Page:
Effective Leaders Share the Spotlight

Source: whodoyoulead.com

Some leaders love to bask in the spotlight, taking credit for all that goes well in their organizations.  They spend a great deal of time polishing their image and trying to make sure others recognize their successes. Others work hard to share the credit.  They are not afraid to ask for help, and then they express gratitude publicly to those who helped them achieve key goals.  We would like to believe that the latter type of leader is more effective in the long run.   A recent study, thankfully, confirms that conventional wisdom.  Research by Harvard Business School scholars Yuan Zou and Ethan Rouen demonstrates that leaders thrive when they engage and include their team members, and their firms benefit as well.  The study is particularly interesting because of its methodology.  They used earnings conference calls to evaluate CEO behavior.  Here is an excerpt from an HBS Working Knowledge profile regarding this research

Using transcripts from earnings conference calls held by Standard & Poor’s 1500 companies, the researchers looked for managers who turned to colleagues for input. Conference calls, the researchers say, are likely to offer insights into interactions between managers and team members that might be difficult to gauge any other way.  Combing through data that included 10,673 managers and 2,316 firms from 2010 to 2019, the researchers examined the characteristics of managers who include others, how their behavior shaped their career trajectories and team cohesion, and how promoting these managers affected companies.

Managers calling on other team members during earnings calls over the span of a year were 4.9 percent more likely to be promoted than managers who didn’t call on other team members in that same timeframe. Managers who called on multiple colleagues in a year were 11 percent more likely to be promoted than those who made no calls.  “We found that if a manager is more inclusive, that person is more likely to be promoted to CEO within the next year, and twice as likely to be promoted than the average manager in our sample,” says Zou.  Including others also boosted retention, according to the research. Employees working with a CEO willing to share credit were significantly less likely to leave the firm the following year.  The team found that female managers were 4.9 percent more likely and older managers were 0.6 percent more likely to call on colleagues than were male and younger managers.

The willingness to engage colleagues in the boardroom appears to also pay dividends in the stock market. Firms with CEOs who made a habit of calling on colleagues had higher three-day market-adjusted returns than firms with less inclusive leaders, the researchers say, providing “economically meaningful evidence that investors value inclusive CEOs.”  When a company exchanged a less inclusive CEO for one who brings others into conversations, the firm’s value increased the year after. Naming an inclusive CEO increased a company’s average three-day return by 0.8 percent. This is likely because these managers retain staff, which may result in increased operating efficiency and innovation, Zou says, and markets seem to quickly reward these trends.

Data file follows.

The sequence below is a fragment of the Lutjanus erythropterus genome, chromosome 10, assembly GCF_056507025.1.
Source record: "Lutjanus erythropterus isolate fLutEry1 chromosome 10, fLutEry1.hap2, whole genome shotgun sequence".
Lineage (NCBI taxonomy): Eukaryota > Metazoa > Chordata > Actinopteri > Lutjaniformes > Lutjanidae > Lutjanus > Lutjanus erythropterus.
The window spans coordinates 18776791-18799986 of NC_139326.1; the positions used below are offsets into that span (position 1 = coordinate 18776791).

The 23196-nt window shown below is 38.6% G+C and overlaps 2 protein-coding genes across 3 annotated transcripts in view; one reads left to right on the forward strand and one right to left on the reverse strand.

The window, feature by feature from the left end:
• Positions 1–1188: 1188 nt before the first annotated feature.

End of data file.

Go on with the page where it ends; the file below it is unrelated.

Wednesday, July 06, 2022

The Wrong Way to Interview Customers

Source: Kaizenco

Consultant Katelyn Bourgoin recently posted an insightful Twitter thread highlighting the five key mistakes that market researchers make when interviewing customers.  Here are her five common errors to avoid:

1. Asking people what they want:  Don't ask them what product or service they desire.  They typically won't be able to invent a new product for you.   Ask them instead about the pain points they are experiencing with existing products and services.  Dig deep to understand their frustrations and any workarounds they may currently employ.  Then build on that to develop a solution to the customers' problems.

2.  Asking people about future behavior:  Customers often cannot predict their future actions accurately.  Therefore, avoid asking them what they might do in the future. Focus on what they are doing currently.  

3. Relying too much on opinions:  Focus on actual behaviors rather than viewpoints.  Remember that people often don't do what they say they do.  They say one thing and do another in many instances.

4.  Talking to the wrong people:  You often get more valuable information from actual consumers rather than people who you think may use your product or service in the future.   Be careful about the conclusions you draw from people in your desired target market who may have not ever purchased your product or service (or even a competitor's product or service). 

5.  Talking to people at the wrong time:  Talking to people who may have purchased your product several years ago may be problematic.  Memories fade over time.  The best timing occurs when you interview people who have recently purchased from you or a rival, or perhaps even better, are currently in the midst of their research/purchasing/usage journey.